Johnny - a few questions:How is the saddle height set? Are they low or high? Low saddle height reduces the force of the string pushing them into the body, and could allow them to move.Is the saddle level? If it is lower on one side than the other that could give it room to move.Is the E string saddle the problem? If it is out of alignment that could also cause the extra space for the A saddle to move (of course then you have the issue of the fret buzz on the A string, but it is a possibility)How is the string spacing when the A saddle is next to the E, and how is it when it is next to the D? That should tell you which spot is “wrong”Can the A and E strings be adjusted across the saddles themselves? There are usually multiple grooves on the saddle - moving those strings one groove to the left will move the saddles to the right (looking up the string from bridge to nut, assuming a right handed bass), which might tighten up the saddles, preventing movement, without changing the string spacingCan you put something in the space between the A and D saddles to keep the A saddle in place? What it is may matter, as it could dampen vibrations in the bridge saddles and change your sound a bit.A new bridge might be the ultimate answer, but there's a lot you can try with what you have before you go to that.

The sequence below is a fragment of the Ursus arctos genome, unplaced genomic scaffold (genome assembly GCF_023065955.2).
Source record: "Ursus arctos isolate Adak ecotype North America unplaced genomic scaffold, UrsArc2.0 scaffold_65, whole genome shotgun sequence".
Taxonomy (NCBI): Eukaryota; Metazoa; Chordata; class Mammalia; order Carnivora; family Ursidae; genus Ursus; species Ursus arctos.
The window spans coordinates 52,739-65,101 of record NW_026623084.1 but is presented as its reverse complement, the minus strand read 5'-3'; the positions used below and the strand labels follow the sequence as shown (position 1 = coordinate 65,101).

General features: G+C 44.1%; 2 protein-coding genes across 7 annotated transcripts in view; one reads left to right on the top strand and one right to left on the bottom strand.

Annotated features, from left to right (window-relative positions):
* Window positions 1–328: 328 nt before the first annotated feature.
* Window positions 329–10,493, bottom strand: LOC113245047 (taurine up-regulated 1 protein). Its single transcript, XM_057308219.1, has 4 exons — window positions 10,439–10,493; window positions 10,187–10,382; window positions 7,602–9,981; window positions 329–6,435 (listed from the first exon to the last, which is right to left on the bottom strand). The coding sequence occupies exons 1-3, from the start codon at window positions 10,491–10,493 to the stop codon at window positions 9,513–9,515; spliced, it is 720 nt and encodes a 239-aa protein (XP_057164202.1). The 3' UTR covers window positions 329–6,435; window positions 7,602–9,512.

Hi Nick. Played the bass again. It sounds good. Just cant stop the saddle slip. Your best advice is to put something between them to stop it from sliding down. I am not sure how to go about that. So I am going to take it into the shop and see if they can give me an idea of what is wrong and the fix. I have wanted to go in for awhile and get some new strings for another guitar and a few other things anyhow. Thanks again for taking the time to write out your ideas. Much appreciated.